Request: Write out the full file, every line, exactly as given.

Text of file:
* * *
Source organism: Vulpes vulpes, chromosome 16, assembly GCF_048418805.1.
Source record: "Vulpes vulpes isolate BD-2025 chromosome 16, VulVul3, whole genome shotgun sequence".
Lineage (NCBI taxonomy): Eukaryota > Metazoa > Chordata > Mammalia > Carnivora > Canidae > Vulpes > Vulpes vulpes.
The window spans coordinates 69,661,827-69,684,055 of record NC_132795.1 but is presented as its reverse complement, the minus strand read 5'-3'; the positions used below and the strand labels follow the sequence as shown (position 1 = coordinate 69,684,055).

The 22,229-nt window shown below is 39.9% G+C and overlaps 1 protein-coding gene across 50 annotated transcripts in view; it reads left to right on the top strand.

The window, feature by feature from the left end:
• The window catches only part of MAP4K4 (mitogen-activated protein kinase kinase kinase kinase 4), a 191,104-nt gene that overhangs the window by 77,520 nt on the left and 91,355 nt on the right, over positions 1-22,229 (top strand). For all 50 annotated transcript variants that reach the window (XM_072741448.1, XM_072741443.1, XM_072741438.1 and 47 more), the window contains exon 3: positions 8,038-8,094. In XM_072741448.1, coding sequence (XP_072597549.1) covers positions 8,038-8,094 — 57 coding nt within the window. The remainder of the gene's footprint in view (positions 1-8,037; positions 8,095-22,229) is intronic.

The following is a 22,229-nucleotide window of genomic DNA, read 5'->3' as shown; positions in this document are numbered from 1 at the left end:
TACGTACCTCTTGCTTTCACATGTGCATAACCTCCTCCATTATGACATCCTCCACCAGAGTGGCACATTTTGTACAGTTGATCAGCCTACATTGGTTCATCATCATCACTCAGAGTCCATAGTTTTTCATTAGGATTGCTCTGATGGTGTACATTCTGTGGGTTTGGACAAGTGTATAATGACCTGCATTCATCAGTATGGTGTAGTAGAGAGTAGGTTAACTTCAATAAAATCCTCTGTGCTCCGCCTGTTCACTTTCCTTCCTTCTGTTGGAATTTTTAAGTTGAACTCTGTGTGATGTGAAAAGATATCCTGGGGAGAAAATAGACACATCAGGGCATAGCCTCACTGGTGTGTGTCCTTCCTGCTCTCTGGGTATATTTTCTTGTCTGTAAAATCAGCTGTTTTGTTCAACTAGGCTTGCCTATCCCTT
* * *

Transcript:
Source organism: Vulpes vulpes, chromosome 16, assembly GCF_048418805.1.
Source record: "Vulpes vulpes isolate BD-2025 chromosome 16, VulVul3, whole genome shotgun sequence".
Lineage (NCBI taxonomy): Eukaryota > Metazoa > Chordata > Mammalia > Carnivora > Canidae > Vulpes > Vulpes vulpes.
The window spans coordinates 69,661,827-69,684,055 of record NC_132795.1 but is presented as its reverse complement, the minus strand read 5'-3'; the positions used below and the strand labels follow the sequence as shown (position 1 = coordinate 69,684,055).

The 22,229-nt window shown below is 39.9% G+C and overlaps 1 protein-coding gene across 50 annotated transcripts in view; it reads left to right on the top strand.

The window, feature by feature from the left end:
• The window catches only part of MAP4K4 (mitogen-activated protein kinase kinase kinase kinase 4), a 191,104-nt gene that overhangs the window by 77,520 nt on the left and 91,355 nt on the right, over positions 1-22,229 (top strand). For all 50 annotated transcript variants that reach the window (XM_072741448.1, XM_072741443.1, XM_072741438.1 and 47 more), the window contains exon 3: positions 8,038-8,094. In XM_072741448.1, coding sequence (XP_072597549.1) covers positions 8,038-8,094 — 57 coding nt within the window. The remainder of the gene's footprint in view (positions 1-8,037; positions 8,095-22,229) is intronic.

The following is a 22,229-nucleotide window of genomic DNA, read 5'->3' as shown; positions in this document are numbered from 1 at the left end:
TACGTACCTCTTGCTTTCACATGTGCATAACCTCCTCCATTATGACATCCTCCACCAGAGTGGCACATTTTGTACAGTTGATCAGCCTACATTGGTTCATCATCATCACTCAGAGTCCATAGTTTTTCATTAGGATTGCTCTGATGGTGTACATTCTGTGGGTTTGGACAAGTGTATAATGACCTGCATTCATCAGTATGGTGTAGTAGAGAGTAGGTTAACTTCAATAAAATCCTCTGTGCTCCGCCTGTTCACTTTCCTTCCTTCTGTTGGAATTTTTAAGTTGAACTCTGTGTGATGTGAAAAGATATCCTGGGGAGAAAATAGACACATCAGGGCATAGCCTCACTGGTGTGTGTCCTTCCTGCTCTCTGGGTATATTTTCTTGTCTGTAAAATCAGCTGTTTTGTTCAACTAGGCTTGCCTATCCCTT